Subject: Re: Large inodes for ffs
To: Bill Studenmund <email@example.com>
From: Chris G. Demetriou <firstname.lastname@example.org>
Date: 03/24/1999 11:21:00
Bill Studenmund <email@example.com> writes:
> > To me, this screams even more strongly that a generic vnextops() (or
> > whatever) is wrong, and that the right way to use the opaque data is
> > have it marked as 'opaque' in the generic ffs inode code, but provide
> > variants of FFS which do various things with it e.g. acls, provide
> > user-settable data, etc., and _enforce_ in the kernel, that only users
> > that understand the 'nature' of the opaque data can access the FS via
> > the file system interface.
> Why are you so angry with vnextops? All it does is permit programs to ask
> the fs to do things to a file's vnode. And to protect against syscall
I've not "angry" with it.
(1) the name blows. what does "vn" mean in a user-land context?
userland doesn't know about vnodes, user-land knows about files.
(2) i believe that the user-land interface could easily be exported a
different, better way that doesn't involve a new syscall.
e.g. fcntl(). fcntl() is "file control". it's ioctl-like already...
(3) per my previous comments (re: ownership/use of the opaque data),
i'm (a) not convinced that this functionality should be exported to
user-land _at all_, and (b) if it should, that it should be exported
by anything other than layered FSes which are kind enough to allow
In other words, completely bogus name, and quite probably very bad
> Also, where in the kernel should we enforce access to the opaque data? To
> ffs, it's just a 96-byte blob in the inode which might or might not be
To be honest, i don't know. but you should, and your design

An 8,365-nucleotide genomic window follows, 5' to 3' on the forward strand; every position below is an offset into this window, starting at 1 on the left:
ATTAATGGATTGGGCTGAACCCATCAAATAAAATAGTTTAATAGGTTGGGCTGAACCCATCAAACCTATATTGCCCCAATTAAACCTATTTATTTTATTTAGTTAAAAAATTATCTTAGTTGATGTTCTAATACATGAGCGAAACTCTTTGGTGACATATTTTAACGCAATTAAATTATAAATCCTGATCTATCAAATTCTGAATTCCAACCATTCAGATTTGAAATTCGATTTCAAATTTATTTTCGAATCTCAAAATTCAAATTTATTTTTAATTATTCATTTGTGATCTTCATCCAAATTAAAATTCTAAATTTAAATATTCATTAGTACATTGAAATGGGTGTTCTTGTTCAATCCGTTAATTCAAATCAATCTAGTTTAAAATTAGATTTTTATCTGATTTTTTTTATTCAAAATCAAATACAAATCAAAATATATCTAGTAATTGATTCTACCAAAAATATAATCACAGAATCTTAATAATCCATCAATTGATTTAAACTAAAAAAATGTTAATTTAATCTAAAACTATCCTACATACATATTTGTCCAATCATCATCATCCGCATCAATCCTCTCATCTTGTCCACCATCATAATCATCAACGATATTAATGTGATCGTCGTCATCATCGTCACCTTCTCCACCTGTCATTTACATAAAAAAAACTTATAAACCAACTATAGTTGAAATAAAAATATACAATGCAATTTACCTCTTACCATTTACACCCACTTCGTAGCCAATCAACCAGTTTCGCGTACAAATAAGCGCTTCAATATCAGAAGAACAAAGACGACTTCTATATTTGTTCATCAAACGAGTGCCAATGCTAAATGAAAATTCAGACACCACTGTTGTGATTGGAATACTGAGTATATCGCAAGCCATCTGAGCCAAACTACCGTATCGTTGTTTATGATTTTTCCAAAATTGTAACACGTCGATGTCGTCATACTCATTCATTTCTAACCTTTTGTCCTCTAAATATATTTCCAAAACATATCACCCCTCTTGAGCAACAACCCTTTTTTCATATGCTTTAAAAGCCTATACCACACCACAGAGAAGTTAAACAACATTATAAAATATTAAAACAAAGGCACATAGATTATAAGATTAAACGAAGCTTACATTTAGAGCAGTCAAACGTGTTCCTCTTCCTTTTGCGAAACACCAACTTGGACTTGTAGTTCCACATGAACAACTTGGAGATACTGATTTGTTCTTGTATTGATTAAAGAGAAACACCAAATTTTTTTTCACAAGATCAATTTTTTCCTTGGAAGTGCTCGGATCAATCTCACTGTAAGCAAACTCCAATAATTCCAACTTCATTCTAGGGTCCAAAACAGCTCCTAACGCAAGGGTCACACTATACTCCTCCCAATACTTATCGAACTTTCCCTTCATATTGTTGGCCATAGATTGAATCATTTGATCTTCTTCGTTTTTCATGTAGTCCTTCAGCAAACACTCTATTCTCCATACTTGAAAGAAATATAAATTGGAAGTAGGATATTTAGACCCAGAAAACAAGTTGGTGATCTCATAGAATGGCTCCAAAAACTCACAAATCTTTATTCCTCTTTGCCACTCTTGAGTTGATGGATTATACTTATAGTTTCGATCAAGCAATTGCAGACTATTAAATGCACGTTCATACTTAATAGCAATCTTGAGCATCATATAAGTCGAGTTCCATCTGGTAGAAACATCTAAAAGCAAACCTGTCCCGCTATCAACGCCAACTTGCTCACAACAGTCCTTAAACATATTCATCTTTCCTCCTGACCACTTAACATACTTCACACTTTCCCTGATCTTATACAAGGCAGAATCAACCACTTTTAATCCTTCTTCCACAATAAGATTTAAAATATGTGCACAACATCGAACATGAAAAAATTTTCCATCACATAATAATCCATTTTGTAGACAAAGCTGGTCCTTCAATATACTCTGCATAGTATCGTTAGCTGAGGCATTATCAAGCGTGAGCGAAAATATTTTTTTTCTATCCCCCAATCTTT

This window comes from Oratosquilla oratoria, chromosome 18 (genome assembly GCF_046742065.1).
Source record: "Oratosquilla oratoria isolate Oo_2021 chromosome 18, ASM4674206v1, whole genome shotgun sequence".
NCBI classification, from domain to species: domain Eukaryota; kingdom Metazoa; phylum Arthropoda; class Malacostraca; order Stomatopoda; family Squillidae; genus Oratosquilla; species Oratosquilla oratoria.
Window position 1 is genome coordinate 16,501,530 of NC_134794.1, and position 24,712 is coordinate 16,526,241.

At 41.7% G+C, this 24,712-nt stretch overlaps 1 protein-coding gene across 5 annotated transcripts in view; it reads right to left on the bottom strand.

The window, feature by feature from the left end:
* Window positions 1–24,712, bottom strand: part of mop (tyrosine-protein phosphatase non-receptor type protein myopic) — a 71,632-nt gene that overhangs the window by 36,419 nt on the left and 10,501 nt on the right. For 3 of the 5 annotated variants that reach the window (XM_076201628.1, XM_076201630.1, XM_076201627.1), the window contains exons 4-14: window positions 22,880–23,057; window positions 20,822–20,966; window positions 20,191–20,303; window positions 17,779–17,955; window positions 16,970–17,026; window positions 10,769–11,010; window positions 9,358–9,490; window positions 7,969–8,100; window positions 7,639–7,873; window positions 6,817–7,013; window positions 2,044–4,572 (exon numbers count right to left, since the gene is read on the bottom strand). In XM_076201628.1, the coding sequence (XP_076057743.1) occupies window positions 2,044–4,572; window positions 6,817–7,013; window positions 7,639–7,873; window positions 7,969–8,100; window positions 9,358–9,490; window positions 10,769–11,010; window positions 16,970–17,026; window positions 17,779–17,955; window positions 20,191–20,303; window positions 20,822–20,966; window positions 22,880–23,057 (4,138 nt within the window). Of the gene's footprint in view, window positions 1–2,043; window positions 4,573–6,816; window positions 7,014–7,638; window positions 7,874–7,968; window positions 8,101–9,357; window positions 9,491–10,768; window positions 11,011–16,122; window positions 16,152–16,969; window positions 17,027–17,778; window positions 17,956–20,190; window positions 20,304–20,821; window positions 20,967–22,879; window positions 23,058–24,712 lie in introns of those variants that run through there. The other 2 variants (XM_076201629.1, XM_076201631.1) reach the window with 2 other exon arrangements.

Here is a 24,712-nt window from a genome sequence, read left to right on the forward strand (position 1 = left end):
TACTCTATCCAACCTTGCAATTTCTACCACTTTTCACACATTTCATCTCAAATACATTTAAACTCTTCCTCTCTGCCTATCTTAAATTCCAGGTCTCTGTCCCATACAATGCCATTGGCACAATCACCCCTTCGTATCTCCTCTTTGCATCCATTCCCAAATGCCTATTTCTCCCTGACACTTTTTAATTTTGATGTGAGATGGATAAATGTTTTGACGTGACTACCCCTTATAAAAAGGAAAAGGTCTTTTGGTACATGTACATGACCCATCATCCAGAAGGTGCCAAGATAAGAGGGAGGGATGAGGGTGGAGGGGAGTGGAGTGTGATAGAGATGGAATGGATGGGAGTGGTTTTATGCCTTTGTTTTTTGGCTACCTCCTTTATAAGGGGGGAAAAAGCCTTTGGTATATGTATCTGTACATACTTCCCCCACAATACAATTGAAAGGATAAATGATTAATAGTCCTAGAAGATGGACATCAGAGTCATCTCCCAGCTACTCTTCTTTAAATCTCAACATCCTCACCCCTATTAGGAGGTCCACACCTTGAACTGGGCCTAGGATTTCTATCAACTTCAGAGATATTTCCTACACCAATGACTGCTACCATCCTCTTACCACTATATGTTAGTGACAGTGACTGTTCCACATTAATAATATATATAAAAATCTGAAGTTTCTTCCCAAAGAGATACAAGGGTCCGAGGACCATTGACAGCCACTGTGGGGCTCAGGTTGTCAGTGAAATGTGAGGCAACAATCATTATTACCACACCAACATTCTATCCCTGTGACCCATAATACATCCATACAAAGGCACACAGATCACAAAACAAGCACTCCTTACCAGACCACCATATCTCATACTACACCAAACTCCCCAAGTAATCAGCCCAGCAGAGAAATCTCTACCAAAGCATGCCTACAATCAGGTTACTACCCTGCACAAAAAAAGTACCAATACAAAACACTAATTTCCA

document/proposal should state it, and why.
Given that the opaque data obviously does have critical meaning to at
least some parts of the kernel and/or system (the in-kernel overlay
file system, or the user-land programs which depend on its meaning),
it seems fairly obvious that it _has_ to have some type of access
Yet you've not even indicated that you've as much as thought about the
> My thought is that storing state for an overlay fs is orthogonal to having
> acl's. :-)
That's all well and good, but really, acls were only one example of
the need to make sure the data is protected and access controlled in a
the 'opaque data' might be as critical to an overlay file system as it
would have been in an acl-providing overlay in my example. Further,
until the underlying file system provides ACLs, i think your design
for this overlay-usable opaque data is bogus unless it's possible to
implement ACLs using the opaque data. I.e. if i can't implement ACLs
using it, or other similar functionality (really, all the
functionality i can see maps to the same sets of data integrity and
access requirements that ACLs would require), then your design is
Chris Demetriou - firstname.lastname@example.org - http://www.netbsd.org/People/Pages/cgd.html
Disclaimer: Not speaking for NetBSD, just expressing my own opinion.